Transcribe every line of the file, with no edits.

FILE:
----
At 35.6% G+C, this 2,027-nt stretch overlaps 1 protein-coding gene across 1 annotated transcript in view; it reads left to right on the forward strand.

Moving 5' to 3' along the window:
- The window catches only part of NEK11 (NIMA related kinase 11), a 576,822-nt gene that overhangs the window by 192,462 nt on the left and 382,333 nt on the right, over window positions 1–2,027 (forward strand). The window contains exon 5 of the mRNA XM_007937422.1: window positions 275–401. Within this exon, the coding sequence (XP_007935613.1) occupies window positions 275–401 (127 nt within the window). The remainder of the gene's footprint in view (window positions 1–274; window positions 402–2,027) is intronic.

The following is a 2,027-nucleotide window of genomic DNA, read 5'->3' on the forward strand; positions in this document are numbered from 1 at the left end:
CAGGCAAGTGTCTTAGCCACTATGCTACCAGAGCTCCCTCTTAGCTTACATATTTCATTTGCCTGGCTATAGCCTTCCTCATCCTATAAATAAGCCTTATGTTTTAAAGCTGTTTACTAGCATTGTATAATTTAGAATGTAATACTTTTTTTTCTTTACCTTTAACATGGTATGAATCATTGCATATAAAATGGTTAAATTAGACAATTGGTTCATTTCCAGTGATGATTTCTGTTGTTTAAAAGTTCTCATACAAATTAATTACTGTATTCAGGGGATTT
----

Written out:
At 35.6% G+C, this 2,027-nt stretch overlaps 1 protein-coding gene across 1 annotated transcript in view; it reads left to right on the forward strand.

Moving 5' to 3' along the window:
- The window catches only part of NEK11 (NIMA related kinase 11), a 576,822-nt gene that overhangs the window by 192,462 nt on the left and 382,333 nt on the right, over window positions 1–2,027 (forward strand). The window contains exon 5 of the mRNA XM_007937422.1: window positions 275–401. Within this exon, the coding sequence (XP_007935613.1) occupies window positions 275–401 (127 nt within the window). The remainder of the gene's footprint in view (window positions 1–274; window positions 402–2,027) is intronic.

The following is a 2,027-nucleotide window of genomic DNA, read 5'->3' on the forward strand; positions in this document are numbered from 1 at the left end:
CAGGCAAGTGTCTTAGCCACTATGCTACCAGAGCTCCCTCTTAGCTTACATATTTCATTTGCCTGGCTATAGCCTTCCTCATCCTATAAATAAGCCTTATGTTTTAAAGCTGTTTACTAGCATTGTATAATTTAGAATGTAATACTTTTTTTTCTTTACCTTTAACATGGTATGAATCATTGCATATAAAATGGTTAAATTAGACAATTGGTTCATTTCCAGTGATGATTTCTGTTGTTTAAAAGTTCTCATACAAATTAATTACTGTATTCAGGGGATTT